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Will there be a minute’s silence in the Dáil for the latest victims of Islamic terror?

As I write, the news media is reporting that at least 4 people have died and 17 more have been injured as a result of what has been declared to be a terror attack by Islamist terrorists in Vienna last night. 

This comes after the recent murders of a teacher in Paris and 3 people attending a Catholic Church in Nice, and ends a month of a sustained Islamist offensive that has continued to claim Christian victims in Nigeria and other African countries. In the last 30 days, over 800 people have been murdered in 153 separate attacks in 22 countries.

There are fears that Europe may be at the beginning of an organised attempt to escalate terror at the current time. Of course, European states and the political elite will wring their hands over all of this but what will be the response?

In relation to Ireland, will there be a proposal this week to have a minute’s silence in remembrance of the latest victims? Not just in Europe but across the globe. There was a minute’s silence on June 3 in following the death of George Floyd in custody of police in Minneapolis.

On that occasion, a debate on Covid-19 of all things on the same day led to a litany of self-aggrandizing speeches by TDs from all sides, and of course as in the case of the Greens, Sinn Féin and the communists linking it to racism in Ireland. Mary Lou McDonald even declared later that anyone who opposed allowing asylum seekers to enter the country without the inconvenience of being processed in Direct Provision was “no good at all.”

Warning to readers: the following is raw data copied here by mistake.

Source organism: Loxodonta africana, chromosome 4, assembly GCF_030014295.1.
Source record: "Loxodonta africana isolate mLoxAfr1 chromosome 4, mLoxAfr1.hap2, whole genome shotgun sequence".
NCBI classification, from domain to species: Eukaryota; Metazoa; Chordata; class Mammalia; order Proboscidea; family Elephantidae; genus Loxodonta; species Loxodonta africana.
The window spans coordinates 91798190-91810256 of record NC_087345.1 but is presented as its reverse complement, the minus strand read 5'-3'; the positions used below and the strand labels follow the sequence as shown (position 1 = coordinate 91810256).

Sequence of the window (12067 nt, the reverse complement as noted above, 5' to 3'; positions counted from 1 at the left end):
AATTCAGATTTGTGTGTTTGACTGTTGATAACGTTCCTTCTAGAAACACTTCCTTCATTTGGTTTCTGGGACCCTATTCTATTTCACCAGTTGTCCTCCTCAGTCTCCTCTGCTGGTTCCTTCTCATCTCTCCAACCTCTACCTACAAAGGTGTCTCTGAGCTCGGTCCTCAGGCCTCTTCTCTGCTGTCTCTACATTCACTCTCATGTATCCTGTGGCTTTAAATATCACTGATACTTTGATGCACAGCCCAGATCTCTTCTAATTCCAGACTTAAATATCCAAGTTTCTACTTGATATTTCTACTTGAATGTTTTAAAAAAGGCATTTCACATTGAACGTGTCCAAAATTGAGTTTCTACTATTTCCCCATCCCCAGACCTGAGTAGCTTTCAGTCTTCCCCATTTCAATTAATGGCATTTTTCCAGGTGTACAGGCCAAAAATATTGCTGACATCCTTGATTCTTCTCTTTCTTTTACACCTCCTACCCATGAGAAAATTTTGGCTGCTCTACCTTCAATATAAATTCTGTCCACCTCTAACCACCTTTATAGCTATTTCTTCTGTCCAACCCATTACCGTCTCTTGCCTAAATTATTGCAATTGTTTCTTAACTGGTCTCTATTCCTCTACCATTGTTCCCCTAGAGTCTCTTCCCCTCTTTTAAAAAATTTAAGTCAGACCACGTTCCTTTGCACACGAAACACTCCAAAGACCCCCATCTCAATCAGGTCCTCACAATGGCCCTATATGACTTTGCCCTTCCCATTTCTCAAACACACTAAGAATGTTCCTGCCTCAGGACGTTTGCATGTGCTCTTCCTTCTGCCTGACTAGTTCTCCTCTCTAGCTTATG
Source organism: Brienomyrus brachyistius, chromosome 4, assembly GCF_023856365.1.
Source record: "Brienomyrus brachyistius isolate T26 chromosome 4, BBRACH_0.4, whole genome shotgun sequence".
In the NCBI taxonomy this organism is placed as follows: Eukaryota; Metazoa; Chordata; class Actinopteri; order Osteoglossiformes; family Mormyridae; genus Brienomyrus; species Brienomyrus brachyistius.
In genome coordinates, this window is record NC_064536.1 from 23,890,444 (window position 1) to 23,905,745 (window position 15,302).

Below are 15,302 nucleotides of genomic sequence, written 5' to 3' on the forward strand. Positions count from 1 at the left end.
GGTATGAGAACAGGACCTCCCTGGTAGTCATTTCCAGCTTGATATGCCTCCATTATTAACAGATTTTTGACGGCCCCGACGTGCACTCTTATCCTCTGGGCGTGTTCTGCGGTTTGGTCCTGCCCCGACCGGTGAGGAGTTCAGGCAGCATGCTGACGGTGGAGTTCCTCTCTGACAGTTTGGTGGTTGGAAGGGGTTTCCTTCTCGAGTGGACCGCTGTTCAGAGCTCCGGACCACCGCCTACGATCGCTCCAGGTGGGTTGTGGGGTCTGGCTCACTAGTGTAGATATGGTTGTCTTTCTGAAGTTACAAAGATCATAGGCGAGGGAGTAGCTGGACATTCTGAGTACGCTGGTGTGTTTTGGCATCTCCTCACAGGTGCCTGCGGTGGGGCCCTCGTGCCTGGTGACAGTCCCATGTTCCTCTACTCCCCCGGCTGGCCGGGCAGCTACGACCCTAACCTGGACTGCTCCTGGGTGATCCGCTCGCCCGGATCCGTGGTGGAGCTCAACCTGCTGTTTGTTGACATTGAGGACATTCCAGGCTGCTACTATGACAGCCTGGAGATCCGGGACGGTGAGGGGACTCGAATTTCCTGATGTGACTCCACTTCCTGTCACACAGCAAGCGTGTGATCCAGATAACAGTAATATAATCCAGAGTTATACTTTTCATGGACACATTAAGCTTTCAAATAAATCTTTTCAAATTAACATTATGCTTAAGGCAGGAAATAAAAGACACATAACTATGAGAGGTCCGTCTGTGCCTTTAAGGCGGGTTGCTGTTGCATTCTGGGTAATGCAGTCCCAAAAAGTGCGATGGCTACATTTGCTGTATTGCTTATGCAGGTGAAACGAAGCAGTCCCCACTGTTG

Mattie McGrath rightly described the whole thing as “jumping on the bandwagon, showboating and nonsense.” He also contrasted the virtue signalling with the fact that the same people were supporting the closing down of the country during the first Covid lockdown.

All of this, however, goes well beyond the usual gesturing by the liberals of all parties. Since then we have had the same people, as reported here, raising a similar hue and cry in the Dáil because this state did not take an unspecified number of people from the refugee camp on Lesbos after the refugees themselves had burned it down.

The Islamist who murdered the three people in Nice had arrived there from the refugee camp on the Italian island of Lampedusa. He is Tunisian. Tunisia is not recognised as a state from which it is valid for its citizens to claim asylum. Indeed, it is experiencing its own problems with migrants who come to Tunisia from other African countries as a stopping off point en route to the free stuff in Europe.

Our Pollyannas think that people like Brahim Aouissaoui, the Nice Islamist murderer, should be allowed leave the camps and travel to wherever takes their fancy. Matteo Salvini of the Italian Lega Nord said that Italy must recognise its culpability in allowing Aouissiaoui and others to land in Lampedusa and then leave.

Will our advocates for “unaccompanied minors” recognise that they too bear a moral responsibility for facilitating the unchecked entry of illegal migrants into Europe? Will they even say anything about the latest attacks and perhaps recognise the connection between what they support and its consequences?

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